Les serviteurs américains ne se croient pas dégradés parce qu'ils travaillent; car autour d'eux tout le monde travaille. Ils ne se sentent pas abaissés par l'idée qu'ils reçoivent un salaire; car le président des États-Unis travaille aussi pour un salaire. On le paye pour commander, aussi bien qu'eux pour servir.
Publicada por Miguel Madeira em 10:30
Wednesday, February 10, 2016
Governments are more likely than businesses to break pollution regulations, por Tyler Cowen
Imagino que a principal razão é que mesmo que uma empresa pública tenha que pagar uma multa por violar legislação ambiental, o dinheiro acaba por ficar em casa.
Já agora, uma coisa que costumo ouvir dizer em Portugal é que em termos de legislação laboral o Estado faz muitas coisas (sobretudo aos seus trabalhadores que não têm vínculo de "funcionários públicos") que numa empresa privada dariam logo direito a uma inspeção e processo (diga-se que eu, pessoalmente, sou um trabalhador do Estado sem vínculo de "funcionário público" e não tenha nenhuma razão de queixa)
Publicada por Miguel Madeira em 10:15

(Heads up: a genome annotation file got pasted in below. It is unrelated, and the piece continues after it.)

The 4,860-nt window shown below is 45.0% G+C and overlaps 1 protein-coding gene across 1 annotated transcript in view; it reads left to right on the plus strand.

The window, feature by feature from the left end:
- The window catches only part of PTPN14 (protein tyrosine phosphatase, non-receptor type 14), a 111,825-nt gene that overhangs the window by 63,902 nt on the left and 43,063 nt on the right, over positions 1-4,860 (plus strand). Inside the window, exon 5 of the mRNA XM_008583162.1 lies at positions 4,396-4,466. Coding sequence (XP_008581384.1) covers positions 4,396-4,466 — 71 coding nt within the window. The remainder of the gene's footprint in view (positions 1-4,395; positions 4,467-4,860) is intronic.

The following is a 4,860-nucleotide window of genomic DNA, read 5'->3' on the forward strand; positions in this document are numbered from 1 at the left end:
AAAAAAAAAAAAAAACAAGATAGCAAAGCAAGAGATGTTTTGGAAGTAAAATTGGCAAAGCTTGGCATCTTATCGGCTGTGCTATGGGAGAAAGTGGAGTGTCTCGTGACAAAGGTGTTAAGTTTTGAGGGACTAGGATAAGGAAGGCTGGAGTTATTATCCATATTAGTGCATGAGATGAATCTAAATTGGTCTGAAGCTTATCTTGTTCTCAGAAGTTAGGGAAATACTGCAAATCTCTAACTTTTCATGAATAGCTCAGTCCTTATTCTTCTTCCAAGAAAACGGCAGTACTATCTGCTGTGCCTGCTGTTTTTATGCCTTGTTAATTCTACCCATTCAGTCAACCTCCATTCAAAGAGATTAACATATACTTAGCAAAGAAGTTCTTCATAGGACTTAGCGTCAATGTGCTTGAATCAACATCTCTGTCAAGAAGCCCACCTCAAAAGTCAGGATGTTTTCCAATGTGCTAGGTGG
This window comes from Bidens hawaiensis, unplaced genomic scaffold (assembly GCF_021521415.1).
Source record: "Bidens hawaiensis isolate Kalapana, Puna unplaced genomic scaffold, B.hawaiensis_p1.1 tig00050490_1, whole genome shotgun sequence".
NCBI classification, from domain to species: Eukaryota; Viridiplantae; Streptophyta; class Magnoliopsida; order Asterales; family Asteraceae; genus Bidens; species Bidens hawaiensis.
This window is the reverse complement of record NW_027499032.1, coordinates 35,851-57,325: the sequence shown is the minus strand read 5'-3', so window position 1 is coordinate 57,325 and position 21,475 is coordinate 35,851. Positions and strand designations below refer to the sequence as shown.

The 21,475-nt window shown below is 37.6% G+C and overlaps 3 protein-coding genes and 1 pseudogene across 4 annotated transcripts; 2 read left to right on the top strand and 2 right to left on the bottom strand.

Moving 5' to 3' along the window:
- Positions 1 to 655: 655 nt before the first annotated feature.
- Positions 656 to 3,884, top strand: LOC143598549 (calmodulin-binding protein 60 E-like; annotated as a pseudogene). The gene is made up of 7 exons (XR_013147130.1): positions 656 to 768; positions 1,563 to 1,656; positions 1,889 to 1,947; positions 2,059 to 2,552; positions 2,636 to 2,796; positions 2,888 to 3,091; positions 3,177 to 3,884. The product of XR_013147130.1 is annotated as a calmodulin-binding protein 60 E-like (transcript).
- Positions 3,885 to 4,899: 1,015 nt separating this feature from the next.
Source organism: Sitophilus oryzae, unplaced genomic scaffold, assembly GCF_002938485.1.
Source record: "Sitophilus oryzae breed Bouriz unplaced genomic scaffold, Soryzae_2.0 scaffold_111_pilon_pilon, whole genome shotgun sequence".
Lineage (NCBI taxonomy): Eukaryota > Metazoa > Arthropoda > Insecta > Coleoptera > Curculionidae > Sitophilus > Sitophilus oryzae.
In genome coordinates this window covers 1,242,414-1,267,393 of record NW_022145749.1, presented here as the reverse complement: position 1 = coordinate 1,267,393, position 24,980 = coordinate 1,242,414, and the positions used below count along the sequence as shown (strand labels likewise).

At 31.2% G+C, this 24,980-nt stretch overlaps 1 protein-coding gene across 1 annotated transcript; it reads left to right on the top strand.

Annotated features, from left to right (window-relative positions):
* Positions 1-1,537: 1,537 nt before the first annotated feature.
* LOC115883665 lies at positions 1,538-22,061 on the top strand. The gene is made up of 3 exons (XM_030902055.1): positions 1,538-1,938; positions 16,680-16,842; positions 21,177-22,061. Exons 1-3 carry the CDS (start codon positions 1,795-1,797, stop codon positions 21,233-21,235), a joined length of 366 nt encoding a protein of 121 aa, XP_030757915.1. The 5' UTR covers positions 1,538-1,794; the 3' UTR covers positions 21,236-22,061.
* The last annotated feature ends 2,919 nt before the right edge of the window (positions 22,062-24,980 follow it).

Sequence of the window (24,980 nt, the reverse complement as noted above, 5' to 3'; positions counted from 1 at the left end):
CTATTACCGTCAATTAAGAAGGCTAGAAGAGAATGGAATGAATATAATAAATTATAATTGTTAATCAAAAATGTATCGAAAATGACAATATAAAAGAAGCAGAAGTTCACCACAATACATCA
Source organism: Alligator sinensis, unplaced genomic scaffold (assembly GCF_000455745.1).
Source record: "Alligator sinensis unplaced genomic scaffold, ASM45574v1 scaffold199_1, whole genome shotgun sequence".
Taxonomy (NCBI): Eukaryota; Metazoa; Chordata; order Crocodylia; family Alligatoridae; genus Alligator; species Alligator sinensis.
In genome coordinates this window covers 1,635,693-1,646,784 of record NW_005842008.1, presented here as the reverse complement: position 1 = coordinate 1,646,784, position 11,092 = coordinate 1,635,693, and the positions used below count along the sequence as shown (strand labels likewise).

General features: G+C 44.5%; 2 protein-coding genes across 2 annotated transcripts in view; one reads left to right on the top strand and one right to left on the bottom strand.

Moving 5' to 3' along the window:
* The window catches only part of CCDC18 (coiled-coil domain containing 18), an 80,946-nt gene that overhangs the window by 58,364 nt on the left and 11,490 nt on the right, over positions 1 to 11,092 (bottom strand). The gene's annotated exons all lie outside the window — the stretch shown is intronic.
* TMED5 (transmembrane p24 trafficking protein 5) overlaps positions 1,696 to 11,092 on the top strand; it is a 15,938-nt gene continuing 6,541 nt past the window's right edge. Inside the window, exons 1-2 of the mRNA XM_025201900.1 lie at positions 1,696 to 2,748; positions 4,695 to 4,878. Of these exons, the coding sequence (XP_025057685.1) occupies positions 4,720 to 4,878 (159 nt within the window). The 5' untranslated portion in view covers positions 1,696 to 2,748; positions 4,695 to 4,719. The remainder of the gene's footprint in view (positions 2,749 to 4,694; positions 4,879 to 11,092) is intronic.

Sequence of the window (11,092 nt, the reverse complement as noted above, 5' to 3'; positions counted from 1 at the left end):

Tuesday, February 09, 2016
Venezuela is tens of billions behind in payments to various foreign companies who have provided food and other imported goods. The country owes China billions, much of which is being paid in oil. There is about $10 billion in payments due this year between sovereign debt and Pdvsa bonds. (...)
In the past in Latin America, there has occasionally been support for strategic default by populists, usually from the political left, who believe that bankers and bondholders deserve to not be paid for the unethical way they have treated countries. Looking back at Argentina's default in the early 2000s, the Kirchners and their political allies certainly played up the narrative of default being both the proper economic strategy as well as the ethical thing to do as they fought the "vulture funds" who tried to profit from Argentina's loss.